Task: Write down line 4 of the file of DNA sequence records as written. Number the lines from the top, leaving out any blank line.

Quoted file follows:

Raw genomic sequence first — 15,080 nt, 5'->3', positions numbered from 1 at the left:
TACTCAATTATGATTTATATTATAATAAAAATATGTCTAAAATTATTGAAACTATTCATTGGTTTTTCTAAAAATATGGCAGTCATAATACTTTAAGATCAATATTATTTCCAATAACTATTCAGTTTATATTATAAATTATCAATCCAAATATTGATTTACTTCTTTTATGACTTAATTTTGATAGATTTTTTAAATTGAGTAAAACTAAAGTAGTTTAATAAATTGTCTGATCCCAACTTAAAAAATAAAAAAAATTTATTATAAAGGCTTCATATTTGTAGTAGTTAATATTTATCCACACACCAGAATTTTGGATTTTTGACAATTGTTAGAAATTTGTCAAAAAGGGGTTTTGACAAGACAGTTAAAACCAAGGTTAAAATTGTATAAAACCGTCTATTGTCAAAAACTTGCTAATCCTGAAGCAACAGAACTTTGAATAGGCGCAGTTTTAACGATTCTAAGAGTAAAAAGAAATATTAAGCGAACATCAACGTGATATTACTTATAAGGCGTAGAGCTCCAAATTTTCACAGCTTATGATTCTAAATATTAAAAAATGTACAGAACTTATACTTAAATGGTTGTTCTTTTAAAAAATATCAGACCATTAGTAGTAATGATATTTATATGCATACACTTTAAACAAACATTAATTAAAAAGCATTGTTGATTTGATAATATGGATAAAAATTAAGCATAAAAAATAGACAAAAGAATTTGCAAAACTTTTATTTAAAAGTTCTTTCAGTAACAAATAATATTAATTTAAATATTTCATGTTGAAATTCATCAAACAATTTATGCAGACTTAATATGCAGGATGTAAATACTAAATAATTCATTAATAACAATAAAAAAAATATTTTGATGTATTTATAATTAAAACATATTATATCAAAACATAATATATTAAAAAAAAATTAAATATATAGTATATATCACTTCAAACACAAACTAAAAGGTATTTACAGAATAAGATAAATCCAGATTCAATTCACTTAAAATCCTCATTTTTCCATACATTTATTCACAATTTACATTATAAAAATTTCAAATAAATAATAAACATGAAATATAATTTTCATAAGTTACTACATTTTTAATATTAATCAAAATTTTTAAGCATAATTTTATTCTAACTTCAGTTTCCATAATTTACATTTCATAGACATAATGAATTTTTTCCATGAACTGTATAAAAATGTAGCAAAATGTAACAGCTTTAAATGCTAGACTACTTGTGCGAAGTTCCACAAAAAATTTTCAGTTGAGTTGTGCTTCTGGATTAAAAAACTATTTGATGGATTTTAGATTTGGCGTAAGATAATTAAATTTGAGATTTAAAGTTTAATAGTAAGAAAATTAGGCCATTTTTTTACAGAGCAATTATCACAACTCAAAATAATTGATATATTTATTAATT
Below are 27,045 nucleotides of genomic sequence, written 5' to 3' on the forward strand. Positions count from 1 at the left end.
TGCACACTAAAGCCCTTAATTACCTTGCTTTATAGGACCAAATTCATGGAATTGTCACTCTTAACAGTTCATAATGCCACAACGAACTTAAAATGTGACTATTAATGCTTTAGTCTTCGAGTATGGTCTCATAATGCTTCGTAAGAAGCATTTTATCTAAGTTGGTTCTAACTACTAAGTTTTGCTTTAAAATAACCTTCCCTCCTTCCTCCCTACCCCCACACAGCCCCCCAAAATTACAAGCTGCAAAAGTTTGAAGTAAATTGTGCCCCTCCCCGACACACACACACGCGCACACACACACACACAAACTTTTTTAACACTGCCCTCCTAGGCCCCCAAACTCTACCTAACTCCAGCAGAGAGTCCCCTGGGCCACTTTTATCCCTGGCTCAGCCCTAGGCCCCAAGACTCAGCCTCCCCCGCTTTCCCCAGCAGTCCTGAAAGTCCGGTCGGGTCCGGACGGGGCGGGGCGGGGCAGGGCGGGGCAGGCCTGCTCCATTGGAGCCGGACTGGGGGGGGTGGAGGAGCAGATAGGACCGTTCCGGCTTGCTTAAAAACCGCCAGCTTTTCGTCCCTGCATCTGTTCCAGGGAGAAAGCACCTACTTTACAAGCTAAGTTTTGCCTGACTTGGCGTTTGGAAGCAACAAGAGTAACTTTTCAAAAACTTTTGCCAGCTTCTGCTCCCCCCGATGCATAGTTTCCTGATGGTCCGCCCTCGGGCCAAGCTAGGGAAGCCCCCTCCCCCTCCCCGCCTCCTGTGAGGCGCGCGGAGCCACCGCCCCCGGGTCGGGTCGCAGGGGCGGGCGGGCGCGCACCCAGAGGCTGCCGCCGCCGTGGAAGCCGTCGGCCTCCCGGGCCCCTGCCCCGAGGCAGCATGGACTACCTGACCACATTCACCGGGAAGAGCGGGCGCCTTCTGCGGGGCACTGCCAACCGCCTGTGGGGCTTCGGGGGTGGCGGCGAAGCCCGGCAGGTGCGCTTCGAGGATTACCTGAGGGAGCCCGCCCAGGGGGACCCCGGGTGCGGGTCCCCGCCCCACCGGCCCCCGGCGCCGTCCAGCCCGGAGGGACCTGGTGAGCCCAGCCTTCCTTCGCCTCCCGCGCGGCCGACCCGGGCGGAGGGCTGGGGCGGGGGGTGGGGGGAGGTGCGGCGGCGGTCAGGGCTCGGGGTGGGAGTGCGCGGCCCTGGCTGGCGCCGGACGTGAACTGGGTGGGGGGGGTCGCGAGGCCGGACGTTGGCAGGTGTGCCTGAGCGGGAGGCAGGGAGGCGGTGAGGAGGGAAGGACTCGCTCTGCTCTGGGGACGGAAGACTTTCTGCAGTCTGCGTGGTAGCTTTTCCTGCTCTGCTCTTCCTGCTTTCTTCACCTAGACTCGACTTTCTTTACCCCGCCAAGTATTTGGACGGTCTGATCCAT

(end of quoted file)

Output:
TGCACACTAAAGCCCTTAATTACCTTGCTTTATAGGACCAAATTCATGGAATTGTCACTCTTAACAGTTCATAATGCCACAACGAACTTAAAATGTGACTATTAATGCTTTAGTCTTCGAGTATGGTCTCATAATGCTTCGTAAGAAGCATTTTATCTAAGTTGGTTCTAACTACTAAGTTTTGCTTTAAAATAACCTTCCCTCCTTCCTCCCTACCCCCACACAGCCCCCCAAAATTACAAGCTGCAAAAGTTTGAAGTAAATTGTGCCCCTCCCCGACACACACACACGCGCACACACACACACACAAACTTTTTTAACACTGCCCTCCTAGGCCCCCAAACTCTACCTAACTCCAGCAGAGAGTCCCCTGGGCCACTTTTATCCCTGGCTCAGCCCTAGGCCCCAAGACTCAGCCTCCCCCGCTTTCCCCAGCAGTCCTGAAAGTCCGGTCGGGTCCGGACGGGGCGGGGCGGGGCAGGGCGGGGCAGGCCTGCTCCATTGGAGCCGGACTGGGGGGGGTGGAGGAGCAGATAGGACCGTTCCGGCTTGCTTAAAAACCGCCAGCTTTTCGTCCCTGCATCTGTTCCAGGGAGAAAGCACCTACTTTACAAGCTAAGTTTTGCCTGACTTGGCGTTTGGAAGCAACAAGAGTAACTTTTCAAAAACTTTTGCCAGCTTCTGCTCCCCCCGATGCATAGTTTCCTGATGGTCCGCCCTCGGGCCAAGCTAGGGAAGCCCCCTCCCCCTCCCCGCCTCCTGTGAGGCGCGCGGAGCCACCGCCCCCGGGTCGGGTCGCAGGGGCGGGCGGGCGCGCACCCAGAGGCTGCCGCCGCCGTGGAAGCCGTCGGCCTCCCGGGCCCCTGCCCCGAGGCAGCATGGACTACCTGACCACATTCACCGGGAAGAGCGGGCGCCTTCTGCGGGGCACTGCCAACCGCCTGTGGGGCTTCGGGGGTGGCGGCGAAGCCCGGCAGGTGCGCTTCGAGGATTACCTGAGGGAGCCCGCCCAGGGGGACCCCGGGTGCGGGTCCCCGCCCCACCGGCCCCCGGCGCCGTCCAGCCCGGAGGGACCTGGTGAGCCCAGCCTTCCTTCGCCTCCCGCGCGGCCGACCCGGGCGGAGGGCTGGGGCGGGGGGTGGGGGGAGGTGCGGCGGCGGTCAGGGCTCGGGGTGGGAGTGCGCGGCCCTGGCTGGCGCCGGACGTGAACTGGGTGGGGGGGGTCGCGAGGCCGGACGTTGGCAGGTGTGCCTGAGCGGGAGGCAGGGAGGCGGTGAGGAGGGAAGGACTCGCTCTGCTCTGGGGACGGAAGACTTTCTGCAGTCTGCGTGGTAGCTTTTCCTGCTCTGCTCTTCCTGCTTTCTTCACCTAGACTCGACTTTCTTTACCCCGCCAAGTATTTGGACGGTCTGATCCAT